I have learned to never underestimate the power of a hug, especially when dealing with an emotional or seemingly disobedient child. From experience I know that sometimes they just don’t know how to deal with their emotions and that I can diffuse their anger with a hug and some understanding instead of punishment and a scolding.

8. Roll with the punches

Motherhood is friggin’ tough! To constantly put your own needs last can only come naturally to a parent. Even though it is very rewarding, it is not for the faint-hearted. It’s like enlisting in the army and it will toughen you up just as fast.

So you had a bad day (sings song in her head) but tomorrow will probably be better. You just have to learn to roll with the punches like I have. Don’t be too hard on yourself. Maybe tomorrow after the tenth time you repeat yourself your children will finally do as you say. You can only do your best everyday.

9. A house can be clean and untidy all at the same time

If your children are anything like mine they like to play with ALL their toys displayed in full view. It’s pointless trying to coax them into packing one toy away before starting on a new activity. Trust me, I’ve tried this and it doesn’t take.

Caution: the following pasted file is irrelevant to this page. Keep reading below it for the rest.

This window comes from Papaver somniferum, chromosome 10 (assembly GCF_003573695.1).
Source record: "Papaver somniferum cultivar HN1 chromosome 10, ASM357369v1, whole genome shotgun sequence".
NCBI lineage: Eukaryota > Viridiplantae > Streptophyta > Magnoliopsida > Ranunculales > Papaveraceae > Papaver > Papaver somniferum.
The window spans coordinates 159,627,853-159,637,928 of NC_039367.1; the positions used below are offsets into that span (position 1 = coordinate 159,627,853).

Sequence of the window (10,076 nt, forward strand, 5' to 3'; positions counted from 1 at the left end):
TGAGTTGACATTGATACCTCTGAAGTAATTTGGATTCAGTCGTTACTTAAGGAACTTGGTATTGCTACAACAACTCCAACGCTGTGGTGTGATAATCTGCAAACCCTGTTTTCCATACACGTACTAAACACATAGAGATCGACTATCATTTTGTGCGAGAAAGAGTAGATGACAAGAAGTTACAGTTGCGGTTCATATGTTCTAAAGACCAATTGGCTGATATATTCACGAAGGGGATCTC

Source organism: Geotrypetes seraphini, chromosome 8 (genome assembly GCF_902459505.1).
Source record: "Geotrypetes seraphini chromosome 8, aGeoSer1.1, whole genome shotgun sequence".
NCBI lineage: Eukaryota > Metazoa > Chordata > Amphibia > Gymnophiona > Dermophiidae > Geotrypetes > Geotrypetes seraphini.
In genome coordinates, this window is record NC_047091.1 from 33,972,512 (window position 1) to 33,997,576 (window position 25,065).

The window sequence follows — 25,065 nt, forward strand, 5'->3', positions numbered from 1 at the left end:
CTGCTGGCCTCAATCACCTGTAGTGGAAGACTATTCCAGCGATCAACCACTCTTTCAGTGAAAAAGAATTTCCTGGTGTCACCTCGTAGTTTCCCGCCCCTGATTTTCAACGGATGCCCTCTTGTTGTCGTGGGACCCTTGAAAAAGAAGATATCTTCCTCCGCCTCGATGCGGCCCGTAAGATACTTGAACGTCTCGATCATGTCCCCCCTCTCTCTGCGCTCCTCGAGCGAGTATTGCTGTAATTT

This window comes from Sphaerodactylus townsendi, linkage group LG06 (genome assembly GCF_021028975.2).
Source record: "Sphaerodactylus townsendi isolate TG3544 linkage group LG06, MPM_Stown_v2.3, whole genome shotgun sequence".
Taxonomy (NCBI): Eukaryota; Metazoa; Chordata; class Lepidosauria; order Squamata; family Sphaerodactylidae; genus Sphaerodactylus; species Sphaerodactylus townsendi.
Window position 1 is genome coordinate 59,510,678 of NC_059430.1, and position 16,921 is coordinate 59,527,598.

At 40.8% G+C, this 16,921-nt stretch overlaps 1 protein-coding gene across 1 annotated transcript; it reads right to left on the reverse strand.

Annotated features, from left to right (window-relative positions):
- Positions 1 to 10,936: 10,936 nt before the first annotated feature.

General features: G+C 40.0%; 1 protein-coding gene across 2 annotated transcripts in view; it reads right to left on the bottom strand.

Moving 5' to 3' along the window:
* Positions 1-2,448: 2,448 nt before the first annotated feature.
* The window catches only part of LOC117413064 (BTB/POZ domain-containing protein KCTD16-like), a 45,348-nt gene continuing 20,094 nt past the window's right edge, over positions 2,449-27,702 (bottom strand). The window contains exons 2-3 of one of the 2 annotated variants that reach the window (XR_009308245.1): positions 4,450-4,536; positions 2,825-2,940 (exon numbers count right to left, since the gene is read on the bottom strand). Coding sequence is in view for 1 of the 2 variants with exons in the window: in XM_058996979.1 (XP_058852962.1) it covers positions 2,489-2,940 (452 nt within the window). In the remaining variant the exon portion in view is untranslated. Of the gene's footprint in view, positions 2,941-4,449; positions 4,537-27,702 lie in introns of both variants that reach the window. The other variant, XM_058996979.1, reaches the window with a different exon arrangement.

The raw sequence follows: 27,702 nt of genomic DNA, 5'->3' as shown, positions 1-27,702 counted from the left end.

My solution is to tidy up the toys at certain points throughout the day – like before school and before bedtime. Just because your house is untidy it does not mean that it’s not clean. It just means that I have kids and I’m sure any parent will understand. I can’t recall how many times I’ve apologized for the mess to an unexpected visitor only to have them reply that it’s OK they know that children are around. Other parents get it. They are also in the trenches and shouldn’t pass judgement.

10. Superwoman has nothing on me

Motherhood has made me more confident in my inner strength and taught me that I am more than capable. It’s unleashed powers and abilities that I never dreamed I had in me. Did you know that a single kiss from my lips is so magical that it can heal most hurts?

My body might not be supermodel perfect and I might not be able to run for more than a few minutes without feeling like I will pass out, but this body has grown a human being from a single cell into a fully formed baby and nurtured it until it was ready for solid food.

My children are not only happy and (relatively) in one piece, but they seem to be thriving from all the love and affection they get at home.

I’ve managed to rise to every single challenge of motherhood so far by the grace of God and a lot of support from my husband, family and friends and I have yet to succumb to the pressures and worries that comes with the territory of raising children. I am still coping and I am still standing and pressing forward!alex